The next revolution in cattle breeding
Imagine this: a cow that produces more (premium) milk per lbs of feed she eats. She isn’t smaller or less healthy. She simply converts her feed into milk more efficiently. With 50% of costs on a dairy farm going to feed, creating more milk per kg of dry matter intake is the holy grail of herd profitability. Exactly why CRV invests to lead the field of breeding for feed efficient cows. Feed efficiency is the next revolution in breeding after genomic selection.
It’s finally here
Feed efficiency is a universal and enduring theme that stands to gain in importance in the coming years. It has been a key characteristic of breeding programs in the pig and poultry sectors but has hardly played a role of importance in the dairy sector until now. Collecting feed intake data has been difficult, but the arrival of genomic selection has given a new impulse to the development of breeding values for this trait. ‘There are clear differences between individual cows’, says Prof. Roel Veerkamp, researcher at Wageningen UR, mentioning one of the main reasons for reviewing feed efficiency more closely.
Feed for maintenance or milk
For the past several years, CRV has invested in the collection of data to find out how cows divide their feed intake energy between maintenance and milk:
1. What does she eat?; and 2. What does she need?
Efficient animals will eat enough to take care of basic maintenance and keep up milk production. Non-efficient animals will eat more than they need for basic maintenance and milk production. Individual feed intake and water consumption data was collected on over 4,000 lactating animals; which were in addition weight twice daily. This allowed the evaluation of milk production and body size in relation to feed intake.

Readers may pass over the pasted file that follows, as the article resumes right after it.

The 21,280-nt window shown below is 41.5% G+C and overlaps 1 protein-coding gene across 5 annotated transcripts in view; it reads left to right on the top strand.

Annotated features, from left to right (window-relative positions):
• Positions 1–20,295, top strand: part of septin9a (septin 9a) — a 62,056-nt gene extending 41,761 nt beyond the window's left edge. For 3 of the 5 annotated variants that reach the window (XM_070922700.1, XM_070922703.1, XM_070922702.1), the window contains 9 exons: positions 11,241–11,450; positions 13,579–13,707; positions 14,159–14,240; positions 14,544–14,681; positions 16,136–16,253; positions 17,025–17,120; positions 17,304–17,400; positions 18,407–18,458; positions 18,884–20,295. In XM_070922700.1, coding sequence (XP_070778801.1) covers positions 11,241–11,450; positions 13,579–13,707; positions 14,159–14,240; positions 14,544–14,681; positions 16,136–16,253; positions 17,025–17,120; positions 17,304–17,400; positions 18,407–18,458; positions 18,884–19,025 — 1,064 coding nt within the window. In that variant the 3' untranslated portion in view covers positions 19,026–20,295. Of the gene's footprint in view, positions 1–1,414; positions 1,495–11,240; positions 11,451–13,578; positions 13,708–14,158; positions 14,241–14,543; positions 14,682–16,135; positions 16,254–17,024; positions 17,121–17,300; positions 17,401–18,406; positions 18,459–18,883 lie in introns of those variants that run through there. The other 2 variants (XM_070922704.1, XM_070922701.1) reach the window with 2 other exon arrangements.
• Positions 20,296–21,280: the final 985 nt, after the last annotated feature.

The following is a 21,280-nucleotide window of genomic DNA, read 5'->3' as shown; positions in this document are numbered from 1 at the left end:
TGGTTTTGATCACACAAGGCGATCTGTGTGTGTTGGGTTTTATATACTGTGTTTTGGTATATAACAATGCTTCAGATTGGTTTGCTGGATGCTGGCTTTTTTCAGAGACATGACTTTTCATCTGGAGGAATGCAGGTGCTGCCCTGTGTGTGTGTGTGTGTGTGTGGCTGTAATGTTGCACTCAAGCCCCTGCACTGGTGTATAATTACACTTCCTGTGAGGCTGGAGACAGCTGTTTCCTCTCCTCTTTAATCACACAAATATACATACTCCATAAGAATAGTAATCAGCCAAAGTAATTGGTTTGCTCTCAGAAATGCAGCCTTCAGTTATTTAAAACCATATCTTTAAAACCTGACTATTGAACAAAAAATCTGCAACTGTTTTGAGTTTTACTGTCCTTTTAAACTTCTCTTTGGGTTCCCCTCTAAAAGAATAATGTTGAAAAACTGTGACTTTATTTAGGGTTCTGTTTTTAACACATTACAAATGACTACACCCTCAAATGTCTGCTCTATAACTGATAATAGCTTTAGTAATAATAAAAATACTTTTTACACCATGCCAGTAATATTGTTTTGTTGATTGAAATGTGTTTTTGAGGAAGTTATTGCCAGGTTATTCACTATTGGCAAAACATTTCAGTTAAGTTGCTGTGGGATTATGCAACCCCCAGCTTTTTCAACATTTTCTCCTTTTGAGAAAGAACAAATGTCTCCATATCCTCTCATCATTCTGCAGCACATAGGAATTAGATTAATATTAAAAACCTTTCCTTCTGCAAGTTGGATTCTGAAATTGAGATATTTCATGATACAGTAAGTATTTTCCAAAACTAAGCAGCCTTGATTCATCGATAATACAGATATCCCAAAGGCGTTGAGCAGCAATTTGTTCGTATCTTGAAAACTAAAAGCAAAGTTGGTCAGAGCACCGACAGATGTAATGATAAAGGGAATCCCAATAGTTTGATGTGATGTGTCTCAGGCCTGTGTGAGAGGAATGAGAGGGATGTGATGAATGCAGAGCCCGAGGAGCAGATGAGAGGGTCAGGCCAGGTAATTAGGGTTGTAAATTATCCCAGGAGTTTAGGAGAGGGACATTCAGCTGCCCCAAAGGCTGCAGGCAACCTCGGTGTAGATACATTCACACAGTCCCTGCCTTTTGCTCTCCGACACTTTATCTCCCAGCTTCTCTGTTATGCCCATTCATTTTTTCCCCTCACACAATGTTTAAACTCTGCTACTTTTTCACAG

What an animal eats needs to be in proportion with what yields. It doesn’t matter that she eats a lot as long as her production is high enough to pay for her appetite.
The breeding value: SFCM$
There are clear genetic differences between the feed efficiency of cows. In fact, the heritability is 0.30 which is on par with production traits. CRV developed a breeding value that indicates how much money is saved by breeding for cows that convert their feed into milk efficiently. We call it SFCM$: Saved Feed Cost Maintenance
SFCM$ is published as $ saved per cow per lactation. A higher $ value there more means that costs are saved as daughters efficiently convert their fee and use less for unneeded maintenance. A negative $ value means feed costs are higher as this bull will generate daughters that eat more than they need given milk production and type..
What does it bring me?
Estimates from the USDA tell us that all total feed costs sum up to 11 cents per pound of milk (reference below) (https://www.ers.usda.gov/data-products/milk-cost-of-production-estimates/). If we can improve feed efficiency by 5% – that would give us a benefit of 0.5 cent per lbs of milk. That doesn’t sound much but quickly adds up. On a farm level and at the national production average, that 0.5 cents equates to $115 savings per cow per lactation, and thus a $115,000 saving per lactation for a 1,000 milking head herd. For the dairy sector as a whole, improving feed efficiency by 5% represents an annual saving of roughly $100 million if you consider all suppliers.
Variation between bulls
|Bull||PTA Milk||PTA Stature||PTA feed intake||feed used for maintenance (SFM)||$ saved on feed cow/year|
$ saved on feed is not just a simple relation to milk and body size.
If all is in proportion, the animal is efficient regardless. It’s the extra feed the animal uses beyond what she needs to keep up production and body size that makes her inefficient.
Take bull A: Daughters of this bull will eat 1.55 kilos of dry matter more per day than the average cow. This may lead you to believe that these animals are inefficient. However, with a daily production of 5lbs more than average, for which roughly 1.25kg dry matter is required, whereas daughters of bull A only eat 0.78kg more and are therefore actually very efficient.
Bull F however shows an impressive PTA for milk production and stature. However, daughters of bull F eat a lot as well. Actually, corrected for milk production and body size, daughters of bull F eat a lot more than they need to. Thus, lots of feed is used for unnecessary maintenance and these animals costs an extra $80 per cow per lactation in feed that is not used for performance
More information can be found here: Art. Saved Feed VT-ENG